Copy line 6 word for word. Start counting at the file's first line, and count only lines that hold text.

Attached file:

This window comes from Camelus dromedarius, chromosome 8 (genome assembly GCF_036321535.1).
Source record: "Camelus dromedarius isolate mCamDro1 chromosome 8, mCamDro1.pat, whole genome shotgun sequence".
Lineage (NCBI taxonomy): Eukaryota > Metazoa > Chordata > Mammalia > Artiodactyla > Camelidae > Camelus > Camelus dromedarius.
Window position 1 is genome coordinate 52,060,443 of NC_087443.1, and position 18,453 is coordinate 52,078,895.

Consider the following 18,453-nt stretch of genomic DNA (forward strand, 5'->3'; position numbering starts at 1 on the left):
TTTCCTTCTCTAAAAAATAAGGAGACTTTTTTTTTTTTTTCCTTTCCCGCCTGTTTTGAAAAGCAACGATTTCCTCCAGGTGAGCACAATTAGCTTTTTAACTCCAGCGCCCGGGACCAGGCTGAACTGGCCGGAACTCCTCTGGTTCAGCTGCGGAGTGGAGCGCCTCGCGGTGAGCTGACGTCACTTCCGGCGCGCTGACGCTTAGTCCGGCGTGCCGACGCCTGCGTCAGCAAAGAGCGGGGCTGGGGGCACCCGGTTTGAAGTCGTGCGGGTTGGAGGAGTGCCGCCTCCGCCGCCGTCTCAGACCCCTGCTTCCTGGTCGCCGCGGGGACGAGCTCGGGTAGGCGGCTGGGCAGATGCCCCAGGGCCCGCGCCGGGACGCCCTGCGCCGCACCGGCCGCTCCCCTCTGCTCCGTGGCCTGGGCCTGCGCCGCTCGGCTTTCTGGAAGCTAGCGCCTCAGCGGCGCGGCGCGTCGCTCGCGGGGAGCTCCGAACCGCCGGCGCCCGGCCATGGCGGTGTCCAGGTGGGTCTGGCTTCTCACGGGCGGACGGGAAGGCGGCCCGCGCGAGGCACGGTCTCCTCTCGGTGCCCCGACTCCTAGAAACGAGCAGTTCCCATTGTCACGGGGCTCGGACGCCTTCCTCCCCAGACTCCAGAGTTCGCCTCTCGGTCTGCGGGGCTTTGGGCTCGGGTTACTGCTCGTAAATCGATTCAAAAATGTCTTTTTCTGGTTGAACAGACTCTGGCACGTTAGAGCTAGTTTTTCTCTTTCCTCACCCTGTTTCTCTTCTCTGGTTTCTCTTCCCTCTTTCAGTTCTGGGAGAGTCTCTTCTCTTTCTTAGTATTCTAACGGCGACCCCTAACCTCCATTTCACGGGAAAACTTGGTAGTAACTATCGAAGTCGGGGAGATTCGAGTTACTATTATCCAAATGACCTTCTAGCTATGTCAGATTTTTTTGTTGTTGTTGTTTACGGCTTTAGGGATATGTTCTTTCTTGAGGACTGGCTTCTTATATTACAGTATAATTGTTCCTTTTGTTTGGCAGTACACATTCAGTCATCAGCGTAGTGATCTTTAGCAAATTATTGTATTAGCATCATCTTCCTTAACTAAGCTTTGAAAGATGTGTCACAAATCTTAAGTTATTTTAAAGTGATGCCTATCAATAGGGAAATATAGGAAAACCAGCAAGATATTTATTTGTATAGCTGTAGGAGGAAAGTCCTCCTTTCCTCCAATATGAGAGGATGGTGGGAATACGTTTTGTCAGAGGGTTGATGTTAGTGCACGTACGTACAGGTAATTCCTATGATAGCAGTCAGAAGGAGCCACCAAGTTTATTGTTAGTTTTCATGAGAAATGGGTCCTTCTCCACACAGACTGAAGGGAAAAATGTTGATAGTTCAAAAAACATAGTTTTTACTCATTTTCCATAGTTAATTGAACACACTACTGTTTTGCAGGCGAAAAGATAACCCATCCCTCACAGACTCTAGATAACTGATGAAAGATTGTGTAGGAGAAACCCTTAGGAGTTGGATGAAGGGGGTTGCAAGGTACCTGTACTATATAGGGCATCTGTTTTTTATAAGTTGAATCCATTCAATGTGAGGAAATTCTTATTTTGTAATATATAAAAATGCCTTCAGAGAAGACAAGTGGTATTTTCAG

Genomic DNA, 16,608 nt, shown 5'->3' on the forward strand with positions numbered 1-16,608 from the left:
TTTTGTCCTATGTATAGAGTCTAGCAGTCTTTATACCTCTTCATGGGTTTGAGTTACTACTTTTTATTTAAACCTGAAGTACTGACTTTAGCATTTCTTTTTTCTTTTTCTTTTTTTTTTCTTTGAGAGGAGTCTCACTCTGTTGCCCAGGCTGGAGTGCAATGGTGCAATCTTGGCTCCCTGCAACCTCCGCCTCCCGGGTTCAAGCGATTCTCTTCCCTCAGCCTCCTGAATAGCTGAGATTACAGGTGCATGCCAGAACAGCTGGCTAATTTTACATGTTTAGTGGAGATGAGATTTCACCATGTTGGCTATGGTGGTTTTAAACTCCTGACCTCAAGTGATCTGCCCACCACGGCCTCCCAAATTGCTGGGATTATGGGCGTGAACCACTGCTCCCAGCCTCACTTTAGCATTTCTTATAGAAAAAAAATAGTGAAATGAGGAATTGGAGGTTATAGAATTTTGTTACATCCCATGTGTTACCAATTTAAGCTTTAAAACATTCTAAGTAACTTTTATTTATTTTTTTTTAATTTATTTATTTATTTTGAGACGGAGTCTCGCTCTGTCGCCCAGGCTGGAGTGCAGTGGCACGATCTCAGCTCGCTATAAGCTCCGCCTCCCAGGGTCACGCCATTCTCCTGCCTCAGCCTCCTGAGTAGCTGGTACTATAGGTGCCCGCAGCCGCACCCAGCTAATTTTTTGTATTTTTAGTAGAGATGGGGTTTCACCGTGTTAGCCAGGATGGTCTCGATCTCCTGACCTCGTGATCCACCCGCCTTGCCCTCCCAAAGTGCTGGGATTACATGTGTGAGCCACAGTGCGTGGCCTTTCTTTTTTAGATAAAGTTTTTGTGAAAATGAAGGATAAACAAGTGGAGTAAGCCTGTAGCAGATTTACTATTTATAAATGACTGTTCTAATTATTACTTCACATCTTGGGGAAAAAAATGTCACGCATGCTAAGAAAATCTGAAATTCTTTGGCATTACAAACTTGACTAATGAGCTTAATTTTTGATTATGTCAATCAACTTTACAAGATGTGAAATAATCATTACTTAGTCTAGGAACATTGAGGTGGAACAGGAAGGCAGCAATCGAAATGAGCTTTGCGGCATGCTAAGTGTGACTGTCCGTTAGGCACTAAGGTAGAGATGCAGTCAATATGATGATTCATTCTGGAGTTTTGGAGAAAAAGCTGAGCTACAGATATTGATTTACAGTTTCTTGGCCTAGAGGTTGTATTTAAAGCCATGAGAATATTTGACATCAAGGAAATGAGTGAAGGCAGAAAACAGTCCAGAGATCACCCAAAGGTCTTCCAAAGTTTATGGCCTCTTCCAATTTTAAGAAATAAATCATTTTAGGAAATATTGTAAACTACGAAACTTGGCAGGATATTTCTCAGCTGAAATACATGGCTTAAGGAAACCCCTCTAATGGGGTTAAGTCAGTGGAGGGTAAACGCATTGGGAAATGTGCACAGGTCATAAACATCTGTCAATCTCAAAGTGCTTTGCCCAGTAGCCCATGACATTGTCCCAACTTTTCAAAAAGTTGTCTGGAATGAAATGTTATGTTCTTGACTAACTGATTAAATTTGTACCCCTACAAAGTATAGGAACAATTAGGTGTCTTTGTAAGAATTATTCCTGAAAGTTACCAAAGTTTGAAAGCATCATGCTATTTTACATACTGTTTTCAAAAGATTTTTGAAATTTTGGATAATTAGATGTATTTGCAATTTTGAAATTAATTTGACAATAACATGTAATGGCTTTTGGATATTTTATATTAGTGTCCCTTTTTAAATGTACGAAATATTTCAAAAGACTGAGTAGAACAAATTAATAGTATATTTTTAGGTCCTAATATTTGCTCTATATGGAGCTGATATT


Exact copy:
TTTCCTTCTCTAAAAAATAAGGAGACTTTTTTTTTTTTTTCCTTTCCCGCCTGTTTTGAAAAGCAACGATTTCCTCCAGGTGAGCACAATTAGCTTTTTAACTCCAGCGCCCGGGACCAGGCTGAACTGGCCGGAACTCCTCTGGTTCAGCTGCGGAGTGGAGCGCCTCGCGGTGAGCTGACGTCACTTCCGGCGCGCTGACGCTTAGTCCGGCGTGCCGACGCCTGCGTCAGCAAAGAGCGGGGCTGGGGGCACCCGGTTTGAAGTCGTGCGGGTTGGAGGAGTGCCGCCTCCGCCGCCGTCTCAGACCCCTGCTTCCTGGTCGCCGCGGGGACGAGCTCGGGTAGGCGGCTGGGCAGATGCCCCAGGGCCCGCGCCGGGACGCCCTGCGCCGCACCGGCCGCTCCCCTCTGCTCCGTGGCCTGGGCCTGCGCCGCTCGGCTTTCTGGAAGCTAGCGCCTCAGCGGCGCGGCGCGTCGCTCGCGGGGAGCTCCGAACCGCCGGCGCCCGGCCATGGCGGTGTCCAGGTGGGTCTGGCTTCTCACGGGCGGACGGGAAGGCGGCCCGCGCGAGGCACGGTCTCCTCTCGGTGCCCCGACTCCTAGAAACGAGCAGTTCCCATTGTCACGGGGCTCGGACGCCTTCCTCCCCAGACTCCAGAGTTCGCCTCTCGGTCTGCGGGGCTTTGGGCTCGGGTTACTGCTCGTAAATCGATTCAAAAATGTCTTTTTCTGGTTGAACAGACTCTGGCACGTTAGAGCTAGTTTTTCTCTTTCCTCACCCTGTTTCTCTTCTCTGGTTTCTCTTCCCTCTTTCAGTTCTGGGAGAGTCTCTTCTCTTTCTTAGTATTCTAACGGCGACCCCTAACCTCCATTTCACGGGAAAACTTGGTAGTAACTATCGAAGTCGGGGAGATTCGAGTTACTATTATCCAAATGACCTTCTAGCTATGTCAGATTTTTTTGTTGTTGTTGTTTACGGCTTTAGGGATATGTTCTTTCTTGAGGACTGGCTTCTTATATTACAGTATAATTGTTCCTTTTGTTTGGCAGTACACATTCAGTCATCAGCGTAGTGATCTTTAGCAAATTATTGTATTAGCATCATCTTCCTTAACTAAGCTTTGAAAGATGTGTCACAAATCTTAAGTTATTTTAAAGTGATGCCTATCAATAGGGAAATATAGGAAAACCAGCAAGATATTTATTTGTATAGCTGTAGGAGGAAAGTCCTCCTTTCCTCCAATATGAGAGGATGGTGGGAATACGTTTTGTCAGAGGGTTGATGTTAGTGCACGTACGTACAGGTAATTCCTATGATAGCAGTCAGAAGGAGCCACCAAGTTTATTGTTAGTTTTCATGAGAAATGGGTCCTTCTCCACACAGACTGAAGGGAAAAATGTTGATAGTTCAAAAAACATAGTTTTTACTCATTTTCCATAGTTAATTGAACACACTACTGTTTTGCAGGCGAAAAGATAACCCATCCCTCACAGACTCTAGATAACTGATGAAAGATTGTGTAGGAGAAACCCTTAGGAGTTGGATGAAGGGGGTTGCAAGGTACCTGTACTATATAGGGCATCTGTTTTTTATAAGTTGAATCCATTCAATGTGAGGAAATTCTTATTTTGTAATATATAAAAATGCCTTCAGAGAAGACAAGTGGTATTTTCAG